Nick Carroll: Grading The World Title Contenders on Day 1 of their Pipeline Showdown

11 Dec 2019 0 Share

Nick Carroll

Senior Writer

Italo. Photo: WSL/Cestari

Italo. Photo: WSL/Cestari


FOREPLAY – The real game begins at the Pipeline

Watching Pipe early this morning, with the sea-mist* hanging over Beach Park and the early sun turning everything a brighter shade of itself, it struck me that keeping this spot in the primo CT position might be the best decision of the WSL’s entire six year tenure.

They thought about bailing on it — sticking Pipe on the front end, where it’d have made every other event of the year look dopey — but at least they didn’t actually do it. The ASP did, three times in 30 years. Each time there were reasons and reasons, but in hindsight those reasons all seem pretty stupid, or at least unnecessary. Pipe’s Pipe, you can’t beat it, so why would you try.


So yeah, first day, I figured watch the big guns, the title guys, and how they played their heats. Not so much form as their poise and heat-running skills. Crazily the five of ‘em were drafted in back to back, heats two to six. Let’s go there. Heat-running scores for each.

Kolohe gets a solid 7.5. He split peaks with Griffin Colapinto to go one-two, then semi-directed Griff into an elegant paddle-sandwiching of Jadson Andre. A perfect move on a surfer with priority. It made Jaddy think too much and paddle off the spot, and when a wave came, he was too deep.

Filipe, hmm. He didn’t run the heat, but neither did anyone else. He had an uncertain hassle with Ricardo Christie over the first wave, a great and unridden left, threw his hands up, and I thought, “Man! Don’t freak out in the first 30 seconds!” Then a Backdoor that coulda been the wave of the morning so far, but his board’s tail drifted on its broad near-roundtail outline and he was pulled up too high and ate it on exit. He only seemed to relax when freed of priority and released to go hunting smaller lefts and rights away from the hot seat. 3.5.

Jordy, different story, much better, a very controlled effort. Rode two moderate waves without showing too much, didn’t worry about Peterson Crisanto, and made sure he held priority on his identified threat, Fred Morais, to the finish. It gave Peterson room to sneak under Jordy’s guard and snatch a winning wave, but it didn’t matter. Still we’re gonna have to knock the big fella’s score down to 6 as a result.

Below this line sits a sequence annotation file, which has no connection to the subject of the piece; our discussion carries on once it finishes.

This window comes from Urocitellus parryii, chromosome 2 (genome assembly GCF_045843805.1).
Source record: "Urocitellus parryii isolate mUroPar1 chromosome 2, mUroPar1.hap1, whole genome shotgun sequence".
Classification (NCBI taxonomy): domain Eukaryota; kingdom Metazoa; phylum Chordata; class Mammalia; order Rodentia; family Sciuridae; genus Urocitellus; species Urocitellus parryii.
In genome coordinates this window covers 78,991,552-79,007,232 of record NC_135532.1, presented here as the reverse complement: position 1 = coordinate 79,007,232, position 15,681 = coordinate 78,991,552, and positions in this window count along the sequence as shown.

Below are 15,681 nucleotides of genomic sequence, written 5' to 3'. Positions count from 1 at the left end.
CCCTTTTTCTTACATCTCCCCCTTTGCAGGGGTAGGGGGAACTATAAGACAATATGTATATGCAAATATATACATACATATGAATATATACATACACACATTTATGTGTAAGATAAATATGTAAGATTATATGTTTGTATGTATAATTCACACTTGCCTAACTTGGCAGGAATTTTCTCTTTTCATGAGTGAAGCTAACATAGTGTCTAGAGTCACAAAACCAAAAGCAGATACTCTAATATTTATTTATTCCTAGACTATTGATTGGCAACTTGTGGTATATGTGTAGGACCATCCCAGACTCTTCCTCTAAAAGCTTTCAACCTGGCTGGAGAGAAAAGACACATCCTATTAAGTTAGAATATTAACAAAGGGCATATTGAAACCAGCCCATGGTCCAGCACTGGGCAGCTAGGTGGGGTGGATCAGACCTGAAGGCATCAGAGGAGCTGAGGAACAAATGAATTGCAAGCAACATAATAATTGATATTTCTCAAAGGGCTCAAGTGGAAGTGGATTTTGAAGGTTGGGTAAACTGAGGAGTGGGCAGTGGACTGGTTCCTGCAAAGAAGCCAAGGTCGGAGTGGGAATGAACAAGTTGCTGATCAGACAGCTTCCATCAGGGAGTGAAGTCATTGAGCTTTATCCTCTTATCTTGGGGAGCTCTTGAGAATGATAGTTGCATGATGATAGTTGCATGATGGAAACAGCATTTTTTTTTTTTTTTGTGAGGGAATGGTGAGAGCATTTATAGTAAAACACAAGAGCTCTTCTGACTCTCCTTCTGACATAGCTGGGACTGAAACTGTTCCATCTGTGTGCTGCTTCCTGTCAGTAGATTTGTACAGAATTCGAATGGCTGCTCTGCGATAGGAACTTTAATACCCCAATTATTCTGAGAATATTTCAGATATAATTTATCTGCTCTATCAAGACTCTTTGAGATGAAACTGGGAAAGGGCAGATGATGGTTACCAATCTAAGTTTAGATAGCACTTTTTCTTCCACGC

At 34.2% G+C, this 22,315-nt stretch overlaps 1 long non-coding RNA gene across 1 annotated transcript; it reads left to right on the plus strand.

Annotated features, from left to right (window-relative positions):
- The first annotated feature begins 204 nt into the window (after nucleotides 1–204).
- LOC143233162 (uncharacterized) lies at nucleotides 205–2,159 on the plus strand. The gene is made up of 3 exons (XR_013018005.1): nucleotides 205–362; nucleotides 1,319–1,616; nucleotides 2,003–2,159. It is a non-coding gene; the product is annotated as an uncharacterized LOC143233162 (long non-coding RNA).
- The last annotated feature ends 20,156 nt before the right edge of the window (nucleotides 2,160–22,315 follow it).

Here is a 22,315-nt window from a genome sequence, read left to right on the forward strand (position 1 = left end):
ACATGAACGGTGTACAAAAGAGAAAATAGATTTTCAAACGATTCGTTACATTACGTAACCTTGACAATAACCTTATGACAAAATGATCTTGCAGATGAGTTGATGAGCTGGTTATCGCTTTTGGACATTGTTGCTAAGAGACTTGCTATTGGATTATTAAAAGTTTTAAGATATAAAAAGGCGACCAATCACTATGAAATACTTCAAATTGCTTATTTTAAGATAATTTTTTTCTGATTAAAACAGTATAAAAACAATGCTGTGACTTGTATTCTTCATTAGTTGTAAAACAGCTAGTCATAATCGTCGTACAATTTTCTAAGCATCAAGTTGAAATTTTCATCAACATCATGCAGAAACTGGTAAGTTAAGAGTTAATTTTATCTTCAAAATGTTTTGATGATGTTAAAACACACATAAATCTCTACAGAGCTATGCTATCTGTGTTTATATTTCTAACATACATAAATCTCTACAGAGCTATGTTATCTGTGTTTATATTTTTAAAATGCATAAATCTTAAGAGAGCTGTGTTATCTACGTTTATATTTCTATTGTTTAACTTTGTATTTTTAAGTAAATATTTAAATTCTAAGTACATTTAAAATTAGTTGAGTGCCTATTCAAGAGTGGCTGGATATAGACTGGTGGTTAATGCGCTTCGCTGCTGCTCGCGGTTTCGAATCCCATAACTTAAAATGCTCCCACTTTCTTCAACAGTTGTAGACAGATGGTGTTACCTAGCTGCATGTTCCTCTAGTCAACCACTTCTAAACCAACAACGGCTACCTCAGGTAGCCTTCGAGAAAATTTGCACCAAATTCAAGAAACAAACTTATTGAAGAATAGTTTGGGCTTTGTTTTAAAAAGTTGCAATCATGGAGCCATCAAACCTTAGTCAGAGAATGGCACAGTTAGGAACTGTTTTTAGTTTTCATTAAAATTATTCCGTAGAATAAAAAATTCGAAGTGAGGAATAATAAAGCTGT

Gabriel Medina, my god. Opened with the alpha move of the day, paddling around the top of Willian Cardoso to snare the first wave in the opening 30 seconds and instantly out-score everyone in the contest so far. Then got priority again and banged the door shut. Then went under priority and won another heat with a single wave. Then got another. Young wildcard Imaikalani DeVault could only sit wide and watch this terrifying display. Someone I trust but can’t name said recently, “Gabriel’s not a surfer. He’s an athlete. You know how guys will go drive down the coast with their friends, go surf and have a laugh? Even pro surfers will do that. Gabriel doesn’t do that. It’s not who he is.” No it’s not. Who he is is the only surfer on tour who’s competed in every CT for the past six years. I think right now he is also the only surfer of the five who can win the world title without the JJF asterisk next to his name. 9.0.


Italo didn’t run the heat, Billy Kemper ran the heat. Billy did so many things right in this heat it seemed like he was the super-seed. He used the non-priority phase at the start to nudge Italo into taking a wave from too deep, waited patiently while Italo chased small numbers on the inside, and eventually got a high scoring Backdoor that could not have been ridden deeper or more critically. This was competitive fire and wave knowledge, used by a guy with a very big few days ahead. He’s got local boy hero Seth Moniz on Wednesday, then he’ll be at Jaws on Thursday. Think about that. Italo got through OK, so at least he ran his own bit. 3.

Zeke Lau killed it. He has a lot on the line and he blew ‘em away with all the passion Medina doesn’t bother with. His opponent in the one-on-one on Wednesday will be, guess who, John John Florence. As for John, well at least he surfed. He got himself in a corner with Ace Buchan and Jesse Mendes of all people, and was forced into a priority interference on Ace in the final 10 seconds. It was like that — either go and hope Ace didn’t, or sit and lose anyway. JJF got back in through the elimination round. He is nowhere near 100%, but for him the timing of this event, three months before the high performance needs of the 2020 Aussie tour, makes it a valuable way back into this scene.


Only one surfer, Leo Fioravanti, is now definitely bumped from the CT. Leo’s had a bitch of a year and will chase the injury wildcard.

My two favorites today were two back end survivors. Soli Bailey hasn’t had a break all year. Lost early heats by small margins and watched the other guys go on to big results. Classic first year out of the QS. But Soli’s not a sulker and he won his heat today with style and a smile. Ricardo Christie came here with a minor hope of QS qualifying and had about as much luck as Soli. Today he kicked out of a dicey Backdoor and, well, “kicked out” is the description, really. He came in without a back fin and with a corresponding hole in the soft flesh next to his upper left shin. Ten stitches and some padding later, he went back out in the elim round and got through. That’s the spirit.

* “Ehu’kai” — Hawaiian for mist formed by waves breaking close to shore. That’s why it’s called Ehukai Beach Park.


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